Joe and Roberto hoped on a plane, flew to California and got Mia on her two month birthday. They had to wait in the state for a little over a week until they were cleared to travel, then they drove with Mia to Arizona to welcome their second daughter, Elena. For Elena's birth, they were allowed in the room and were able to cut her cord. "The birth mom was as sweet and accommodating as can be." They waited until they could travel, then the new family of four flew back to Orlando.


"After we had the failed placement with Mia, I felt stupid," said Joe. "I didn't think I could put myself out there again like I did. We were very open, and honest with her birth mother, but in the end, it unfortunately wasn't reciprocated. I felt like I couldn't let my guard down like I did again. Our new lawyer, Cheryl Payne, who placed us with Elena really played the dual role of counselor and lawyer. To this day I think she was the only person who really treated us like people, and not a dollar amount or a number. That is what helped me move on. Roberto was very different and matter of fact about everything. He was very much my rock during that hard time."

Both of the family's adoptions are open and they have contact with both birth mothers. "As you can guess, our relationships with each mother is different, as our initial experience was different," elaborated Joe. "We keep in contact via text and Facebook, and make sure they are aware of milestones in each girl's life. We take each interaction one day at a time, and always act in the best interest of the girls."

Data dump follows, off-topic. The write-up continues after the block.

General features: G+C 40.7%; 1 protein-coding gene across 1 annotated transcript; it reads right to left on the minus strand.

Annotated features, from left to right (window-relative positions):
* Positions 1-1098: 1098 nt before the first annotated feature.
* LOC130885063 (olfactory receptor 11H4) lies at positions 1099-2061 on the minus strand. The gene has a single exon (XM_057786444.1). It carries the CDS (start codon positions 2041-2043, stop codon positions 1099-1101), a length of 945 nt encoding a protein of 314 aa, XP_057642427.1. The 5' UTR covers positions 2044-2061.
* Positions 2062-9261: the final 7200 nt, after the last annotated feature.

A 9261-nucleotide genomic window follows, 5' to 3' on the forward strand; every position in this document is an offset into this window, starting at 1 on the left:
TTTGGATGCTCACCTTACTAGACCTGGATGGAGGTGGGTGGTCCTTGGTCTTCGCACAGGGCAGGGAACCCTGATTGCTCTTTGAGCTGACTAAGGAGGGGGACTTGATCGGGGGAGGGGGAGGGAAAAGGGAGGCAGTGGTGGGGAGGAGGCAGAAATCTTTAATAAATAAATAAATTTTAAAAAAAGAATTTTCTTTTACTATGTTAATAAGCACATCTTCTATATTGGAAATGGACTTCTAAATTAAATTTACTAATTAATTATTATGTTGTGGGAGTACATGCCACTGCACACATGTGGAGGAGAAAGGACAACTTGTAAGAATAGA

Today the forever family of four live right behind the Magical Kingdom and every day get to watch the fire works and hear the train whistle blow every morning. The girls are constantly mistaken for twins as they're so close in age. "Orlando is very open and accommodating," says Joe. "People are more confused when they ask us if they are twins, and we say 'no, they're sisters and they're 10 weeks apart.' And then just walk away casually."

The dads have three simple words to others pursuing fatherhood: "Don't give up. We have talked with several dads who have been through failed placements, and if they kept at it, they eventually became dads. Don't be afraid to put your heart into the adoption process either. It will be hard, and it will get messy, but at the end of the day, if your heart is in it, it will be full at the end."